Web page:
Republicans say the president’s initial calls for unity feel empty with what they consider an attack on the energy sector during an economic recession that already has the industry ailing.
“You can’t just go cold turkey overnight,” Rep. Bruce Westerman (Ark.), the top Republican on the House Natural Resources Committee, said in a recent interview. “You’ve got to figure out a way to keep the economy strong.”
Biden’s energy secretary nominee is bearing the brunt of the Republican pushback so far.
Confirmation hearings for even his uncontroversial Cabinet picks have become forums for Republican lawmakers to air their grievances with recent Biden decisions, including calls to calculate the cost of carbon emissions to society and to pause oil and gas leasing on federal lands and waters.
Biden and his team say his climate agenda doubles as a plan to create thousands of union jobs constructing and installing wind turbines, solar panels, electric cars, charging stations and the like. “I am obsessed with creating good-paying jobs in America,” energy secretary nominee Jennifer Granholm told senators during her hearing Wednesday.But Republicans from oil- and gas-producing states grilled her on how quickly those jobs would come to fruition.
Sen. John Barrasso of Wyoming, the nation’s top coal-mining state, grilled Granholm about the halt in new oil and gas leasing on federal lands and waters. “I’m not going to sit idly by,” he said, “if the Biden administration enforces policies that threaten Wyoming’s economy.” His office issued a statement calling Biden’s decision on leasing “divisive and illegal.”
In response, Granholm noted Biden’s executive order does not ban drilling on the thousands of leases already sold to drillers.
“Big Oil’s sky-is-falling claims are unfounded,” said Jenny Rowland-Shea, a senior policy analyst for public lands at the Center for American Progress.
Biden’s other Cabinet picks are also being pressed.
Sen. Dan Sullivan (R-Alaska) said in an interview Tuesday that he’s asked every Biden Cabinet nominee whether they’re committed to sustaining oil and gas development along with renewable energy in the United States.
“What would you say to those 11,000 construction workers whose jobs have been destroyed by the stroke of a pen?” Cruz said, though that number refers to temporary jobs, barring 50 or so permanent positions.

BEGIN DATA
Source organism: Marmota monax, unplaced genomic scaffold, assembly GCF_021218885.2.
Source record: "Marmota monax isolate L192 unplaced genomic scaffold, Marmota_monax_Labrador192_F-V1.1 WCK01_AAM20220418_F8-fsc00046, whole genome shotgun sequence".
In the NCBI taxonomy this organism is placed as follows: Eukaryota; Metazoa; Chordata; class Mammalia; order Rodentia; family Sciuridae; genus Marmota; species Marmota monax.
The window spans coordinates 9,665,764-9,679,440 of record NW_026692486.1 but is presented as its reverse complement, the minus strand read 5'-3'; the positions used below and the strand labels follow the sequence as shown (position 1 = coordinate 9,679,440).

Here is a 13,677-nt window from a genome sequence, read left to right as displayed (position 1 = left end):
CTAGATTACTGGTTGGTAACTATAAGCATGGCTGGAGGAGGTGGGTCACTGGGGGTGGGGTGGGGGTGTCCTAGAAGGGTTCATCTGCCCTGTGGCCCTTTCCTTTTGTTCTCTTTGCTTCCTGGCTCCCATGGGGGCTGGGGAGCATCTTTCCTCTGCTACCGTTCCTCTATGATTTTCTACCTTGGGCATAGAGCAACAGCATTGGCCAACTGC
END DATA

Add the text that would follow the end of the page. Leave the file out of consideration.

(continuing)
“I would say that we’re going to get you to work,” she responded. “I would say that climate change is a threat to all of us.”
Republicans are mulling ways of shaping — or stalling — Biden’s climate agenda.
The initial reaction put a damper on hopes of much of the rest Biden’s climate agenda, which will require approval from Congress, getting bipartisan support. With a 50-50 split in the Senate, Democrats need some GOP help to overcome the 60-vote filibuster threshold to pass sweeping legislation. Riled-up Senate Republicans may be primed to block much of Biden’s legislative agenda on climate.
On the other side of the Capitol, top Republicans plan to talk to Democrats from oil, gas and coal states. The path for bills to pass the House got narrower for Democrats after losing seats in the 2020 election.
“Republicans, Democrats and independents all breathe the air and drink the water, but I don’t think this is the right approach,” said Westerman, who advocates for planting and harvesting trees to keep carbon out of the air.
Outside Washington, six Republican attorneys general warned Biden not to overstep his authority with his executive actions. West Virginia Attorney General Patrick Morrisey, who led the letter, sued to block the Obama administration’s efforts to curb greenhouse gas emissions from power plants.
Now, Morrisey told Fox News that Biden’s climate plan is “much more radical” than President Barack Obama’s. “The president is really taking a wrecking ball to many of the states that have oil, gas, coal, manufacturing jobs.”